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Now Is the Time

  • reviewed by Andree Farias Copyright Christianity Today International
  • 2005 1 Mar
Now Is the Time
Sounds like … other family-based gospel duos, like BeBe & CeCe Winans, Mary Mary, and Angelo & Veronica, plus the AC/pop sensibilities of Avalon and Point of Grace.At a glance … though Anointed's eclectic musical influences may be seen as a plus, their stylistic indecision makes Now is the Time a satisfying yet highly uneven comeback.Track Listing Mighty Long Way Gonna Lift Your Name Now That I'm Free Jesus Is Lord Eternal Life Gotta Move Trust in You Now Is the Time The Great I Am You Are Gonna Lift Your Name (Remix)

Nobody thought gospel/pop duo Anointed capable of a successful return after losing several original members. Though they grew in popularity all the way through their groundbreaking self-titled 1999 release, the ensemble kept shrinking with each new album. When If We Pray hit store shelves in 2001, the once-blooming foursome had now been reduced to a duo—a dynamic that Anointed never got to explore because that album marked the end of their tenure with then-home Word Records.

Almost four years later, the one-two punch of Steve Crawford and Da'Dra Crawford-Greathouse are back with Now is the Time, forging a new partnership with Sony Urban/Columbia Records for mainstream exposure, and Integrity Gospel for the Christian market. In a way, this dual affiliation seems like a natural move for the siblings, as Anointed has never been known to stick to only one stylistic sensibility. As Under the Influence, Anointed, and If We Pray attested, the group embodies the definition of the term "dynamic duo," comfortably straddling the fence between R&B and pop, gospel and adult contemporary, urban and suburban. As with previous efforts, the Crawfords have again teamed up with carefully chosen producers to solidify their all-things-to-all-people methodology, and, unsurprisingly, the results are mixed.

The record starts strong with "Mighty Long Way," a rhythmic party starter deftly produced by Warryn "Baby Dubb" Campbell, better known as longtime collaborator with gospel megastars Mary Mary. As a matter of fact, one can easily picture Mary Mary singing the infectious hook in the chorus, a quality also prevalent in ultra-catchy "Gotta Move," another Campbell production that seems custom-made for club airplay. A bit more conventional is "Trust in You," a Mark Heimermann-helmed joint that starts off as an aggressive funk fiesta, but which later devolves into a poppy declaration of faith.

As for old complaints that Anointed tended to sound more like a CCM group than a gospel one—i.e., sounding more like Avalon knockoffs than soulful R&B proponents—Now Is the Time does things a little differently. Not since the golden days of their album The Call has Anointed come across so confidently in the way they do gospel, starting with their cover of the Andrae Crouch classic, "Jesus Is Lord," in which Crouch also guests. This funky, horn-drenched rendition is lively and spontaneous, full of vocal ad-libs and unlike anything the duo has done in the past. And the playful, testimonial "Gonna Lift Your Name" is a joyful manifesto of what it means to live a life devoted to God.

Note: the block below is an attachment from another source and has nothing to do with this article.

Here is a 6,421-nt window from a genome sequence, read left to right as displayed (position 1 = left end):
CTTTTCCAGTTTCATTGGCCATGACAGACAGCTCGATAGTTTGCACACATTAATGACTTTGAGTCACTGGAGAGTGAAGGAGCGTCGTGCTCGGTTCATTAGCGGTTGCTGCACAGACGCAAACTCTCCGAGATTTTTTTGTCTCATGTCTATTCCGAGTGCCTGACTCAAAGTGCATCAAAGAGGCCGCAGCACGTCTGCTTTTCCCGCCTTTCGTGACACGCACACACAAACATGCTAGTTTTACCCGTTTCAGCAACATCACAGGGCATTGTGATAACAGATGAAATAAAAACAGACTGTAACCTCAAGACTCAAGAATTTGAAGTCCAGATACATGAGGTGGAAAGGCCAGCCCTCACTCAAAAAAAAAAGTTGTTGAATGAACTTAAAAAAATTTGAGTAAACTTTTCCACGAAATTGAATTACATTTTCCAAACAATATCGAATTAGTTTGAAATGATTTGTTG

This brings us to the album's most noticeable misstep—an overabundance of ballads. Of the eleven tracks, a whopping five are either slow or midtempo. All of them fall into one of the styles Anointed loves to flirt with. Brother Crawford gets to let loose on the waltz-like "Now That I'm Free," a powerful gospel number with live instrumentation. The title track is an exceedingly formulaic AC/pop song where the duo again sounds like Avalon. And the remaining three ("Eternal Life," "The Great I Am," "You Are") are all indistinct power ballads that sound more like potential, obligatory radio singles than exciting identity marks.

That's the biggest shortcoming of the pleasing yet decidedly unfocused Now Is the Time. While the album title might give the impression that Anointed is finally here to make a statement about who they are and about their new professional trajectory—after all, only a select few get to sign with Sony Urban—in many ways it's simply an extension of what they've been doing all along. Additionally, careful listeners will notice that, while the twosome is extremely talented vocally, the producers rely too pronouncedly on double or triple-tracking their vocals to give a fuller, multi-layered effect. While it's still Steve and Da'dra doing all the singing, one can't help but wonder if this technique is a taste of where Anointed is heading, or if they're simply reminiscing of what the group used to be when they first got started.